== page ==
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Frontier Airlines launches ‘all you can fly’ fall and winter pass for $299

Frontier Airlines Hosts A Wedding In The Sky

The GoWild! TM All-You-Can-Fly Fall & Winter Pass is available for a limited time at a discounted price of $299 while supplies last from ultra-low-cost airline Frontier Airlines. From September 2, 2023, to February 29, 2024, the GoWild! Fall & Winter Pass can be used for unlimited travel to more than 85 international U.S. destinations.

Frontier unveils $399 unlimited summer flight pass, 8 new routes to Puerto Rico(Opens in a new browser tab)

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Also launched today is a new early booking promotion. Pass holders can visit FlyFrontier.com between now and June 13 to book flights from Sept. 5 through Nov. 15 (within their seasonal or annual pass validity period) without the standard advance reservation window of one day prior to departure for domestic travel and 10 days prior to departure for international travel. Pass holders are encouraged to book now as seats are limited, promotional booking availability is on a first-come, first-served basis, and blackout dates apply – not all flights will be available.

GoWild! pass holders can enjoy the ultimate Frontier travel experience by signing up for the Frontier Airlines World Mastercard™. All cardholders receive priority boarding and, upon attaining elite status, a complimentary carry-on bag and pre-assigned seat selection.

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Frontier unveils $399 unlimited flight pass(Opens in a new browser tab)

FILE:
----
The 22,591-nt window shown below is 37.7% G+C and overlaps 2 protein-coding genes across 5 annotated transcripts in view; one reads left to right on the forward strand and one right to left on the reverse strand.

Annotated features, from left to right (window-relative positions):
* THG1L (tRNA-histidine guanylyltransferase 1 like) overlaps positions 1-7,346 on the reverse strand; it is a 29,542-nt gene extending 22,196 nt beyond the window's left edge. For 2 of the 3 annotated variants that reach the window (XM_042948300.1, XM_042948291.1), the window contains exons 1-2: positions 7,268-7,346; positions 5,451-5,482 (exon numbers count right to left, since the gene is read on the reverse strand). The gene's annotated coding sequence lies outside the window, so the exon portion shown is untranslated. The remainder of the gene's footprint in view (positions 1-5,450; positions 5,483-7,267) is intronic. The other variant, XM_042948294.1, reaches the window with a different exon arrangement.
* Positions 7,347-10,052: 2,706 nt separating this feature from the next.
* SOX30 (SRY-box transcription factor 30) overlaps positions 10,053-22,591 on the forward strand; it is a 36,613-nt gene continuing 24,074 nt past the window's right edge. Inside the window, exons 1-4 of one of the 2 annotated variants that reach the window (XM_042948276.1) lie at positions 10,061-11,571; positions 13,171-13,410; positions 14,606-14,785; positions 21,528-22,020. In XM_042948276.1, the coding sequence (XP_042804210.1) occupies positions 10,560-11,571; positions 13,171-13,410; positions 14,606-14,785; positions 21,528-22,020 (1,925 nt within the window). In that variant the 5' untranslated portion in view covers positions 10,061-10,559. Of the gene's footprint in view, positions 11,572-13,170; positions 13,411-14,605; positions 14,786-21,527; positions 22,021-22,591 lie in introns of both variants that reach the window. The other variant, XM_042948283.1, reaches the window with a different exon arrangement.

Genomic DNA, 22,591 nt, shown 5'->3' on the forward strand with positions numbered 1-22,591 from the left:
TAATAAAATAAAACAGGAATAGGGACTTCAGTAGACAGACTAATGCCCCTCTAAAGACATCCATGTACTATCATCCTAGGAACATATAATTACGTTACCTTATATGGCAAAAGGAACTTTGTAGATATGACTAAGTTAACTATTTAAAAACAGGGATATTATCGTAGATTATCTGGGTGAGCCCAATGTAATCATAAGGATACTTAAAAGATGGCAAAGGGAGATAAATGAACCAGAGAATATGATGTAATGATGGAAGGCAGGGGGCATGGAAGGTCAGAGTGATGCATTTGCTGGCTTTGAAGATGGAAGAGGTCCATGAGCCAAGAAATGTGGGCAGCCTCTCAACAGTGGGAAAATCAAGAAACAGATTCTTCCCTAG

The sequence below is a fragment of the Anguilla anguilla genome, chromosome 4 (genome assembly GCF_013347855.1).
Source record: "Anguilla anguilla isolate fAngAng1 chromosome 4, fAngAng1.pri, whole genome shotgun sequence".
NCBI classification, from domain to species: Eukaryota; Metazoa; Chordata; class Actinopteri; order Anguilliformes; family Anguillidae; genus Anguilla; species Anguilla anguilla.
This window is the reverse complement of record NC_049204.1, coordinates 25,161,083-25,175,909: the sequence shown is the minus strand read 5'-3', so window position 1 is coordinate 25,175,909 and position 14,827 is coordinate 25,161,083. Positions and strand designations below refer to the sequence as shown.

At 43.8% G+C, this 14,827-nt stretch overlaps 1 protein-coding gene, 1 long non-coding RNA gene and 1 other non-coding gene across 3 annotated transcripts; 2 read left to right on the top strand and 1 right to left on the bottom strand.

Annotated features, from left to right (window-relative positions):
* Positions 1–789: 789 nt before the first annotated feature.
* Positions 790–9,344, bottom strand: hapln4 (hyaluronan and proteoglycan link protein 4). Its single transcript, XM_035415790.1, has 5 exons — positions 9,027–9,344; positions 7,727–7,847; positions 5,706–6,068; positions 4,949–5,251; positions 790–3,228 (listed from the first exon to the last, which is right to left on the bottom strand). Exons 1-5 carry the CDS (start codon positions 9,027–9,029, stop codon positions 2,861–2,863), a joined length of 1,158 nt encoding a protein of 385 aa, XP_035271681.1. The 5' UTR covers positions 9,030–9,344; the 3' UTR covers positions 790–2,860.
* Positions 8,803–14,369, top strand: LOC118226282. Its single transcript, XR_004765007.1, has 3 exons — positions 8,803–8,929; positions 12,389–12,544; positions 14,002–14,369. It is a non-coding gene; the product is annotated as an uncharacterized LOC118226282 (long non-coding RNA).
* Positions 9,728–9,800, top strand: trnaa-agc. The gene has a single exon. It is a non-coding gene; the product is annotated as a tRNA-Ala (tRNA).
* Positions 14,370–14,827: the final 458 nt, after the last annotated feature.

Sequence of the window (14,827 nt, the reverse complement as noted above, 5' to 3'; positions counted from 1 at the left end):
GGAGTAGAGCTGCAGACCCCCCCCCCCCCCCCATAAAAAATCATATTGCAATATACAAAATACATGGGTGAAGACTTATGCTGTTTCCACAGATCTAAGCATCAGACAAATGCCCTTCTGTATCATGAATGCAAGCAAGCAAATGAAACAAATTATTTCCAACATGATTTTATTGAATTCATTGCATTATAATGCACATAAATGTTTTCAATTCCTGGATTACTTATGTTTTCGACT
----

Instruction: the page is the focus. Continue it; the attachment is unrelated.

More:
U.S. consumers who want a fast track to elite status and possess an eligible travel rewards credit card can take advantage of a recently launched Frontier Elite 20k promotion without needing to have status with another airline or being required to fly. Additional information can be found here.

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Travel arrangements can be made as soon as a new pass is purchased. Pass members pay $0.01 in airfare plus all applicable taxes, fees, and levies for each GoWild! flight at the time of booking. While supplies remain, seats are being made available to pass holders on a first-come, first-served basis that are capacity regulated and limited in number. Pass holders may continue to make reservations with their GoWild! Pass through June 14 within the regular booking window and program guidelines.

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Qantas Expands IndiGo Codeshares from Singapore

Qantas Expands IndiGo Codeshares from Singapore

Qantas has broadened its codeshare partnership with IndiGo, India’s largest domestic airline, enhancing travel options between Australia and India. This expansion allows customers to seamlessly connect from Qantas flights in Singapore to IndiGo’s services to both Delhi and Mumbai.

Previously, the codeshare arrangement enabled passengers on Qantas flights arriving in Bengaluru and Delhi to connect onto IndiGo domestic services to 21 destinations across India. Now, travelers can enjoy a more streamlined journey by transferring through Singapore.

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Additionally, the new arrangement allows customers to incorporate overnight stopovers in Singapore into their travel plans before continuing to Delhi or Mumbai. This provides greater flexibility and convenience for those wishing to explore the city or rest before their onward journey.

Qantas passengers traveling on IndiGo flights benefit from the same checked baggage allowance as their flight from Australia and receive complimentary food and beverages. Furthermore, Qantas Frequent Flyers can earn and redeem points on connecting IndiGo flights (with a QF code) between Singapore and India.